Overview of the Rhode Island Workers’ Compensation System
In most cases, people injured on the job in Rhode Island are entitled to receive workers’ compensation benefits. With few exceptions, Rhode Island law requires employers to carry workers’ compensation insurance. Independent contractors are not covered. However, many workers who are actually employees for workers’ comp purposes have been misclassified as independent contractors.
The Rhode Island workers’ compensation lawyers at Marasco & Nesselbush are well-versed in all aspects of workplace injury and occupational illness claims. We know the system and procedures inside and out, and we can help you avoid pitfalls while seeking all the benefits you are entitled to receive.
Our practice is devoted exclusively to accident, injury and disability matters. We have recovered millions of dollars, helping thousands of clients in our community. For dedicated legal advocates after a workplace injury, you can rely on our experienced Rhode Island accident and injury lawyers at Marasco & Nesselbush.
We offer a free review of your case, so contact us for no-cost advice about your legal rights.
What Is Workers’ Compensation Insurance?
Workers’ compensation is a type of no-fault insurance that covers injured workers. It is governed by the provisions of the Rhode Island Workers’ Compensation Act. Most employers are required by law to carry this type of insurance. It is intended to pay medical expenses and provide assistance for lost wages, regardless of who was at fault for an on-the-job accident and injuries.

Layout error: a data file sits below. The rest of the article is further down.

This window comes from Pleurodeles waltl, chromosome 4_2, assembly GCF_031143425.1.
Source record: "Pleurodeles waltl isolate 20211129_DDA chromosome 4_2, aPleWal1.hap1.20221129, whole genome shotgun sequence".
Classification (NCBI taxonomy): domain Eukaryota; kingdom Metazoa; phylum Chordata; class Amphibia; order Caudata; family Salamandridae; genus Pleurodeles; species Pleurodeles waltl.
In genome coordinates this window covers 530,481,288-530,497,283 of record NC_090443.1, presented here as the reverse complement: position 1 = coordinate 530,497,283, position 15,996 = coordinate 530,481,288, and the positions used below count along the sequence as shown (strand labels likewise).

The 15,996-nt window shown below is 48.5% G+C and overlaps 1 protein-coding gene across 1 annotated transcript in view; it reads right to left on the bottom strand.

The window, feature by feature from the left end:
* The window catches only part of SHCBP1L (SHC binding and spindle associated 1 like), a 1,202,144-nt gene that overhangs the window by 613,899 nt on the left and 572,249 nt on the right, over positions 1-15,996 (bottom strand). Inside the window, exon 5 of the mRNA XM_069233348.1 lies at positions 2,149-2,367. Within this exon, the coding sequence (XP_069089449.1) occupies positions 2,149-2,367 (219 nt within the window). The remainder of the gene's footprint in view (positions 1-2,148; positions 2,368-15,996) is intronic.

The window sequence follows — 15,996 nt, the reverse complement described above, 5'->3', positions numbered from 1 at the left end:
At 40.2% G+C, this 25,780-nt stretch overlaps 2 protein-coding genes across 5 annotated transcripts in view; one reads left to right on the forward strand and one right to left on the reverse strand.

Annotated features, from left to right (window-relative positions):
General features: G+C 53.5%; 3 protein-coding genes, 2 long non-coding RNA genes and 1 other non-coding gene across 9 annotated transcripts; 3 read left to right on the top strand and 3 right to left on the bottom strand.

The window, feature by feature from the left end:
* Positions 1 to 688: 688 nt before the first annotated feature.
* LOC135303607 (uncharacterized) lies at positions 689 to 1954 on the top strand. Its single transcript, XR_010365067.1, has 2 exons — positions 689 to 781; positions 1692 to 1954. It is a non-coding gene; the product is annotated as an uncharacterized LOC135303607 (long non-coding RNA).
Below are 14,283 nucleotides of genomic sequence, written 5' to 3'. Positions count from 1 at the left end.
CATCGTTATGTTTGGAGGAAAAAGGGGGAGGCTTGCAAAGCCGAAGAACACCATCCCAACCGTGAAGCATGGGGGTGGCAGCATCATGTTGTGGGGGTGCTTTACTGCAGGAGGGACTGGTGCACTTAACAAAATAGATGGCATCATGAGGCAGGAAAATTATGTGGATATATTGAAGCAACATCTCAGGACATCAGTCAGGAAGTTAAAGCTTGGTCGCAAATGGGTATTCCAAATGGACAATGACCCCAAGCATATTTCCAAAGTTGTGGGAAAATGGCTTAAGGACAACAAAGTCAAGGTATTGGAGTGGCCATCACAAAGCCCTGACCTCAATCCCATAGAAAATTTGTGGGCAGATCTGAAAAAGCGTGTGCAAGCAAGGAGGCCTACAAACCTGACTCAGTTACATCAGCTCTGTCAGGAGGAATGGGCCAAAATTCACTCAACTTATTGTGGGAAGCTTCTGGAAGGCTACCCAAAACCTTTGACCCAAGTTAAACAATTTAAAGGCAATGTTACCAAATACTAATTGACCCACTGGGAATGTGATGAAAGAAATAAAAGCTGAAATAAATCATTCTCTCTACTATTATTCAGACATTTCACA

In exchange for these benefits, workers are prohibited from filing lawsuits against their employers for work-related injuries, and they give up the right to recover compensation from their employer for pain and suffering as a result of their injuries. However, these and other forms of compensation may be available in a separate claim against a liable non-employer third party.
The Rhode Island Division of Workers’ Compensation oversees the system, ensuring that employers carry the required insurance and file reports of worker injuries, that claims are paid correctly and that workers’ comp insurance carriers file the proper reports.
The Workers’ Compensation Court, established by the Rhode Island Workers’ Compensation Act, is made up of nine associate judges and a chief judge and has jurisdiction over civil workers’ compensation matters. Criminal matters are handled in district and superior courts.
Workers’ Compensation Benefits in Rhode Island
As reported by the Rhode Island Department of Labor and Training, all medical expenses associated with on-the-job injuries suffered by a covered worker must be paid by the employer’s workers’ compensation insurance carrier. You will not be required to make any co-payments or meet any deductible.
If your work-related injuries leave you incapacitated and unable to earn a comparable wage for three consecutive days, compensation benefits will begin on the fourth day after your accident or injuries. Depending on the nature and extent of your injuries, you may also be entitled to rehabilitation or loss-of-use or disfigurement benefits. Families of workers who are killed in work-related accidents are entitled to recover survivor benefits.